Eta Aquariids meteor shower to fill the sky with dozens of shooting stars

Eta Aquariids meteor shower to fill the sky with dozens of shooting stars an hour this weekend ahead of the peak on Tuesday The Eta Aquariid meteor shower was caused by debris left by Halley's Comet It is best viewed in the southern hemisphere but is visible from most of the Earth Astronomers say at its peak on Tuesday there will be 40 shooting stars per hour

By Ryan Morrison For Mailonline

Published: 13:04 BST, 1 May 2020 | Updated: 16:11 BST, 1 May 2020

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The next meteor shower to light up the sky will be the Eta Aquariids and it will see dozens of shooting stars per hour this weekend - ending at the peak on Tuesday.  

Eta Aquariids are created from the debris left behind by Halley's Comet and happen every year from the middle of April until the end of May.

They will be visible over the weekend where a dozen meteorites will be visible per hour but on Tuesday night this will go up to 40 or more per hour during the peak.

Astronomers say to watch the shower you should 'get a comfy chair' and be prepared to sit outside for hours - but you won't need binoculars or a telescope. 

The next meteor shower to light up the sky will be the Eta Aquariids and it will see dozens of shooting stars per hour this weekend - ending at the peak on Tuesday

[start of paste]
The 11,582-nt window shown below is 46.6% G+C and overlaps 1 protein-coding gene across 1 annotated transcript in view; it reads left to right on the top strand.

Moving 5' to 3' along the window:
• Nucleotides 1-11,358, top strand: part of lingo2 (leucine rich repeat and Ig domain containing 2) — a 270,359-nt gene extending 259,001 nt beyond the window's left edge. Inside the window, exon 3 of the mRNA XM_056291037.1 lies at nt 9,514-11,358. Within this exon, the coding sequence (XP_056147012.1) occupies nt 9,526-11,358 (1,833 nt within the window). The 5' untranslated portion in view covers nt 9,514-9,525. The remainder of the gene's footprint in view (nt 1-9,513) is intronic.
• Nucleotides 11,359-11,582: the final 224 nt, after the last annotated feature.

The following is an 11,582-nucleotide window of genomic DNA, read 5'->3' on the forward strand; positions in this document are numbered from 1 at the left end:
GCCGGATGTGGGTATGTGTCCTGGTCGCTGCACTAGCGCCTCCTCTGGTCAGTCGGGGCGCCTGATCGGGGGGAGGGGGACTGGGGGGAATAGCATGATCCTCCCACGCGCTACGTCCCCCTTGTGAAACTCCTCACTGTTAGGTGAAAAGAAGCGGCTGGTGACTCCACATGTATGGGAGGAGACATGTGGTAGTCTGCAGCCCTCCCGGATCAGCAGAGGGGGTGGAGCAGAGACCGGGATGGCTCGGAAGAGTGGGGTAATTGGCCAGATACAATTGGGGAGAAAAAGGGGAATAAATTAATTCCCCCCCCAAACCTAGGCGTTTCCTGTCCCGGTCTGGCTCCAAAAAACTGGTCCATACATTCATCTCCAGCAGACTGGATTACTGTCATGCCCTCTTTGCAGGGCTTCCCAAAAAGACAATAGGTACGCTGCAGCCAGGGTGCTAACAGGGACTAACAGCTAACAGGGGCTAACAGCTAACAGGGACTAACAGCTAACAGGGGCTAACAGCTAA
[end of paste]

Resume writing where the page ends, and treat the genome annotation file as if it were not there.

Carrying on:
The next meteor shower to light up the sky will be the Eta Aquariids and it will see dozens of shooting stars per hour this weekend - ending at the peak on Tuesday

The meteors originate from Eta Aquarii – one of the brightest stars in the Aquarius constellation. For people in mid to northern latitudes, the radiant won't be very high in the sky, so you should be able to spot the meteors on the southern horizon

The meteors originate from Eta Aquarii – one of the brightest stars in the Aquarius constellation. For people in mid to northern latitudes, the radiant won't be very high in the sky, so you should be able to spot the meteors on the southern horizon

The Eta Aquariids are named after the constellation Aquarius as they fall from that point in the sky and specifically the star Eta Aquarii.

'For the best conditions, you want to find a safe location away from street lights and other sources of light pollution,' according to the Royal Museums Greenwich. 

The meteor shower will be best viewed in the southern hemisphere but will be visible in the northern hemisphere - just not as clearly. 

The Moon will be in its waxing gibbous phase during the peak of the shower but it will be below the horizon before dawn and shouldn't damper the viewing.

When out watching them don't just stare in on direction as

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